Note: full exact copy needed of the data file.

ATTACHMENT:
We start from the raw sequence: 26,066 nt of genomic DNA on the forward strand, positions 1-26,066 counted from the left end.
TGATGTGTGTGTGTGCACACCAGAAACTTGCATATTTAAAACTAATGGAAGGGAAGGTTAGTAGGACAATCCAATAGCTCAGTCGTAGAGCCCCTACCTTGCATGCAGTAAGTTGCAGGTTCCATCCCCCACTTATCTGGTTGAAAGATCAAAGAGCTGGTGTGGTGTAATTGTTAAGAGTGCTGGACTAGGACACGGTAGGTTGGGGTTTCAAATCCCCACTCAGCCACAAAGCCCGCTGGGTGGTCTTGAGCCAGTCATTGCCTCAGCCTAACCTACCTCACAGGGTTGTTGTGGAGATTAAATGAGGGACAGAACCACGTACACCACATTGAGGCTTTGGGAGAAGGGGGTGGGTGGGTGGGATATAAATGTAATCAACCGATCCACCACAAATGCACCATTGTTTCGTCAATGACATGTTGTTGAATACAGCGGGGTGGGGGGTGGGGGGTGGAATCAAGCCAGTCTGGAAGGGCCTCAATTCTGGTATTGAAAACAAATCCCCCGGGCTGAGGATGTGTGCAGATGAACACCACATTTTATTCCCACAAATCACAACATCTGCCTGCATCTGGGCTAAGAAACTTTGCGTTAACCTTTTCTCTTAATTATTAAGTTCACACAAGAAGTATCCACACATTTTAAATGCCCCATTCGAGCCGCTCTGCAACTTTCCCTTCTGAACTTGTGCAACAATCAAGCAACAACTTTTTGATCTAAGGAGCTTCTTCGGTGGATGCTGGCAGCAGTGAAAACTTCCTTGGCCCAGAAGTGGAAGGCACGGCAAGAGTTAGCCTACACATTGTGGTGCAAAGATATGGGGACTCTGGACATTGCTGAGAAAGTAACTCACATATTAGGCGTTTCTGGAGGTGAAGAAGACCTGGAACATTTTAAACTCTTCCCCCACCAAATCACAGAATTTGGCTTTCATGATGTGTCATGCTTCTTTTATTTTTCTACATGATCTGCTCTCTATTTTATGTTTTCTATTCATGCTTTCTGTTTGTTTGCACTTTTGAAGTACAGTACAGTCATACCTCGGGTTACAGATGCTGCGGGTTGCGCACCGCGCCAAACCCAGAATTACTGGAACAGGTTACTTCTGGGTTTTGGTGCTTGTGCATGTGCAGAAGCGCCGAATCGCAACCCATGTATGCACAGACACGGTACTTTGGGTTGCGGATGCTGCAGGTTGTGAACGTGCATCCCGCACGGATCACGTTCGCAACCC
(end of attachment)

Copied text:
We start from the raw sequence: 26,066 nt of genomic DNA on the forward strand, positions 1-26,066 counted from the left end.
TGATGTGTGTGTGTGCACACCAGAAACTTGCATATTTAAAACTAATGGAAGGGAAGGTTAGTAGGACAATCCAATAGCTCAGTCGTAGAGCCCCTACCTTGCATGCAGTAAGTTGCAGGTTCCATCCCCCACTTATCTGGTTGAAAGATCAAAGAGCTGGTGTGGTGTAATTGTTAAGAGTGCTGGACTAGGACACGGTAGGTTGGGGTTTCAAATCCCCACTCAGCCACAAAGCCCGCTGGGTGGTCTTGAGCCAGTCATTGCCTCAGCCTAACCTACCTCACAGGGTTGTTGTGGAGATTAAATGAGGGACAGAACCACGTACACCACATTGAGGCTTTGGGAGAAGGGGGTGGGTGGGTGGGATATAAATGTAATCAACCGATCCACCACAAATGCACCATTGTTTCGTCAATGACATGTTGTTGAATACAGCGGGGTGGGGGGTGGGGGGTGGAATCAAGCCAGTCTGGAAGGGCCTCAATTCTGGTATTGAAAACAAATCCCCCGGGCTGAGGATGTGTGCAGATGAACACCACATTTTATTCCCACAAATCACAACATCTGCCTGCATCTGGGCTAAGAAACTTTGCGTTAACCTTTTCTCTTAATTATTAAGTTCACACAAGAAGTATCCACACATTTTAAATGCCCCATTCGAGCCGCTCTGCAACTTTCCCTTCTGAACTTGTGCAACAATCAAGCAACAACTTTTTGATCTAAGGAGCTTCTTCGGTGGATGCTGGCAGCAGTGAAAACTTCCTTGGCCCAGAAGTGGAAGGCACGGCAAGAGTTAGCCTACACATTGTGGTGCAAAGATATGGGGACTCTGGACATTGCTGAGAAAGTAACTCACATATTAGGCGTTTCTGGAGGTGAAGAAGACCTGGAACATTTTAAACTCTTCCCCCACCAAATCACAGAATTTGGCTTTCATGATGTGTCATGCTTCTTTTATTTTTCTACATGATCTGCTCTCTATTTTATGTTTTCTATTCATGCTTTCTGTTTGTTTGCACTTTTGAAGTACAGTACAGTCATACCTCGGGTTACAGATGCTGCGGGTTGCGCACCGCGCCAAACCCAGAATTACTGGAACAGGTTACTTCTGGGTTTTGGTGCTTGTGCATGTGCAGAAGCGCCGAATCGCAACCCATGTATGCACAGACACGGTACTTTGGGTTGCGGATGCTGCAGGTTGTGAACGTGCATCCCGCACGGATCACGTTCGCAACCC